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Le Tournoi de la Ville Platte

“Tournoi”, which means tournament in French, is the ancient sporting event of jousting. It was first followed by the knights of France. Major Marcellin Garand, an officer in Napoleon’s army, founder and first major of Ville Platte, brought Le Tournoi to Louisiana. 

Le Tournoi was introduced in the early 1800’s and ran until the late 1880’s when it was the abandoned for unknown reasons. Judge J.D. Buller is accredited with reviving Le Tournoi along with a group of patriotic WWII veterans in 1948. For the first two years of its rebirth, Le Tournoi was run as part of the Fourth of July festivities. When the Louisiana Cotton Festival came into existence in 1952 it was dropped as a Fourth of July festivity and began to run in conjunction with the Louisiana Cotton Festival instead. In 1958 the Louisiana Tournoi Association was charted and states that a Tournoi can take place anywhere, but the championship must take place in Ville Platte each year.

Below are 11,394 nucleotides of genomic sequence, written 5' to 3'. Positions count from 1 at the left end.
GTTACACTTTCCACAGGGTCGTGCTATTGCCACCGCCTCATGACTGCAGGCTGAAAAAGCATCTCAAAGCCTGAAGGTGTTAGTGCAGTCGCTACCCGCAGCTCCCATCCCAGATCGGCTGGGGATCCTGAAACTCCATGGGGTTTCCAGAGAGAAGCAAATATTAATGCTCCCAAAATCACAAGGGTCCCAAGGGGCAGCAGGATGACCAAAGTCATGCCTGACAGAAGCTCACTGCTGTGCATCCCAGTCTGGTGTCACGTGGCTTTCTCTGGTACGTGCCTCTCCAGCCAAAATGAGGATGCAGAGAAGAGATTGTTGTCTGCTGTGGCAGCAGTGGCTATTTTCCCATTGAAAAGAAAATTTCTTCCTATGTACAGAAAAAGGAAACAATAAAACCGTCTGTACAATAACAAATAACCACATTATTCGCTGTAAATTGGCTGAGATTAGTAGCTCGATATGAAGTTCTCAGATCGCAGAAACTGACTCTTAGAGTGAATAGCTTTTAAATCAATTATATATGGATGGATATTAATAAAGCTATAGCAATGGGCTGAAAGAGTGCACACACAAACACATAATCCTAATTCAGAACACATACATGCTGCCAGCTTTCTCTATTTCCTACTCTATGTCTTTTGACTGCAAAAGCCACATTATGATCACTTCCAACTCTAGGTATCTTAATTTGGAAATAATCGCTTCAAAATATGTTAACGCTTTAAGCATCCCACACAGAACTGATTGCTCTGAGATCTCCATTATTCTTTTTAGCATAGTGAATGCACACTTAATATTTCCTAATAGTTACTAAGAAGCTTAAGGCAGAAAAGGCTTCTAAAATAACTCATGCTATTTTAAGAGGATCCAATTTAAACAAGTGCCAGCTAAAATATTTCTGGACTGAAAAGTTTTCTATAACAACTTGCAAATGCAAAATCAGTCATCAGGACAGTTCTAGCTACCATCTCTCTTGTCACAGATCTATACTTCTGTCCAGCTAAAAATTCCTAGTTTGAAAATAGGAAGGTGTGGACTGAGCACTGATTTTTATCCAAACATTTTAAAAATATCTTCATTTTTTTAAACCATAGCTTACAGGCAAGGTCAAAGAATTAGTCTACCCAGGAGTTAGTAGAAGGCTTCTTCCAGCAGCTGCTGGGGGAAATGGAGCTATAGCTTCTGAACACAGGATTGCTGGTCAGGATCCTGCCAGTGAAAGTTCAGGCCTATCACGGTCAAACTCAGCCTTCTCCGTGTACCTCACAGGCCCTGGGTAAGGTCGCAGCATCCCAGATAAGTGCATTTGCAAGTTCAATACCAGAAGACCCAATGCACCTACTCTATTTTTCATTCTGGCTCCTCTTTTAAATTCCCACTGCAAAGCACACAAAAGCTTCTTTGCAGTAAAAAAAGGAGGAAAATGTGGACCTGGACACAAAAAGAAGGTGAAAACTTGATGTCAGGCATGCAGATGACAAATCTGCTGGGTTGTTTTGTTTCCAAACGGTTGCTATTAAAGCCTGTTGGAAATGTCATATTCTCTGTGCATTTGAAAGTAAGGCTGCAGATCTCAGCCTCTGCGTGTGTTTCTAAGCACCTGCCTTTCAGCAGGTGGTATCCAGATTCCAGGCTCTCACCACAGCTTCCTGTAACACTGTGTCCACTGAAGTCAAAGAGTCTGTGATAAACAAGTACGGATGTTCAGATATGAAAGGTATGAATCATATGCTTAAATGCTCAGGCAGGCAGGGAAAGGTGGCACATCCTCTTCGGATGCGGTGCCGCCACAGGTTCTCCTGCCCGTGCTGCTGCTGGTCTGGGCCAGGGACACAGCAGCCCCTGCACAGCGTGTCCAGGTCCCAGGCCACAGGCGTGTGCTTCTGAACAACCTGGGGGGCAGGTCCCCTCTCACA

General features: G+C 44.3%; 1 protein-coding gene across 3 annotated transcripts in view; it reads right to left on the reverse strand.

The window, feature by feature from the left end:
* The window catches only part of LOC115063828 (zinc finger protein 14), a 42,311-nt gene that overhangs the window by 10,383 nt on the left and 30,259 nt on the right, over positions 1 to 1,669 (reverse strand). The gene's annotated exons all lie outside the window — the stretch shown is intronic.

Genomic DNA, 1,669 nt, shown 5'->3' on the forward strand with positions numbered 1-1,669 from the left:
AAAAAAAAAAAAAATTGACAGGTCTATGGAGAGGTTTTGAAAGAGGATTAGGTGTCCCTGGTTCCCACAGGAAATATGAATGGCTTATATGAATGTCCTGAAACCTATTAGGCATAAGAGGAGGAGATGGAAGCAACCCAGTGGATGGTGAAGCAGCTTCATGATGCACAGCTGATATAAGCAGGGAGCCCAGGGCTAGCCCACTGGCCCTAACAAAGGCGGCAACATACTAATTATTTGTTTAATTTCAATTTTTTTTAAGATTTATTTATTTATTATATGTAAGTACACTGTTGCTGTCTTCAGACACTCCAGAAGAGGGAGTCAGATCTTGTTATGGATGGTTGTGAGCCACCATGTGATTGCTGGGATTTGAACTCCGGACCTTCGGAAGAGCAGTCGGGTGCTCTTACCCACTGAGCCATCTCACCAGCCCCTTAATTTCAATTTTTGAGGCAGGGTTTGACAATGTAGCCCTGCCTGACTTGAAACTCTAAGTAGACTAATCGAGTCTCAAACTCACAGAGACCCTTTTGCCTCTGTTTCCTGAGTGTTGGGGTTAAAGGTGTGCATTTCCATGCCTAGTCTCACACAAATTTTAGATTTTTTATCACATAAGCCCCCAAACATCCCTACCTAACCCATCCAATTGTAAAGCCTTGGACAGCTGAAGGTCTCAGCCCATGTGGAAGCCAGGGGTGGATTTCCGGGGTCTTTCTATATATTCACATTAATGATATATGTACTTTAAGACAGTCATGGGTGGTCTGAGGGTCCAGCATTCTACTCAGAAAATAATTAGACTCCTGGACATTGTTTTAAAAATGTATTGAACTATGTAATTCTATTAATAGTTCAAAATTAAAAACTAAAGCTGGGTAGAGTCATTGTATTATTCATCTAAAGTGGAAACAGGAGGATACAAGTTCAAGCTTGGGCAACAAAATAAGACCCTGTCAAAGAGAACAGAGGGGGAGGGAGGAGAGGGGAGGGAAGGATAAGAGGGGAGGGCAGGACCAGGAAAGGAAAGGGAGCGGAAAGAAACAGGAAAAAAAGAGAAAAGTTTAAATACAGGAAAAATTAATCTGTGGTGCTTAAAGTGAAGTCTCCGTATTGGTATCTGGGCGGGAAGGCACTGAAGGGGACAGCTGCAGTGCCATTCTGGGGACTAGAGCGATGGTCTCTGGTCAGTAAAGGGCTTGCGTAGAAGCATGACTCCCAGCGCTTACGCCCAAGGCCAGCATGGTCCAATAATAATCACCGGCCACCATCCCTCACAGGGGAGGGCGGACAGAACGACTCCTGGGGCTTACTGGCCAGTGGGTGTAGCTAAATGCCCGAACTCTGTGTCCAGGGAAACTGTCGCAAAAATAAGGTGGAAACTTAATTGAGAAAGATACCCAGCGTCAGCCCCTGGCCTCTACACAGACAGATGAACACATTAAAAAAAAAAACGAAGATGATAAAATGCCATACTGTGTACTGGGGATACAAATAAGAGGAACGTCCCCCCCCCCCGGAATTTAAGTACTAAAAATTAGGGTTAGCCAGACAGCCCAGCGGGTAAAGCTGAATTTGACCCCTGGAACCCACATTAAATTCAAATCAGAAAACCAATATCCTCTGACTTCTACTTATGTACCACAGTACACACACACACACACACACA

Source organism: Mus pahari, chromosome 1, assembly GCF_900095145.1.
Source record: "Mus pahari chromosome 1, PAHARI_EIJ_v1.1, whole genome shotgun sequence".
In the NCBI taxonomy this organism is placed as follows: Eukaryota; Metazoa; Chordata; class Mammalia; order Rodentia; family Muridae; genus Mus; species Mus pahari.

Le Tournoi requires horsemanship, skill and accuracy. The knights wear their traditional garb while riding horseback at neck breaking speeds around a semicircular quarter mile track. Carrying long slender lances, the daring knight attempts to spear and retain all seven of the small rings that are suspended on posts around the track. The seven rings symbolize the seven enemies of cotton which are flood, drought, boll weevil, bollworm, silk, rayon and nylon. The knight run three heats each to decide the new champion.

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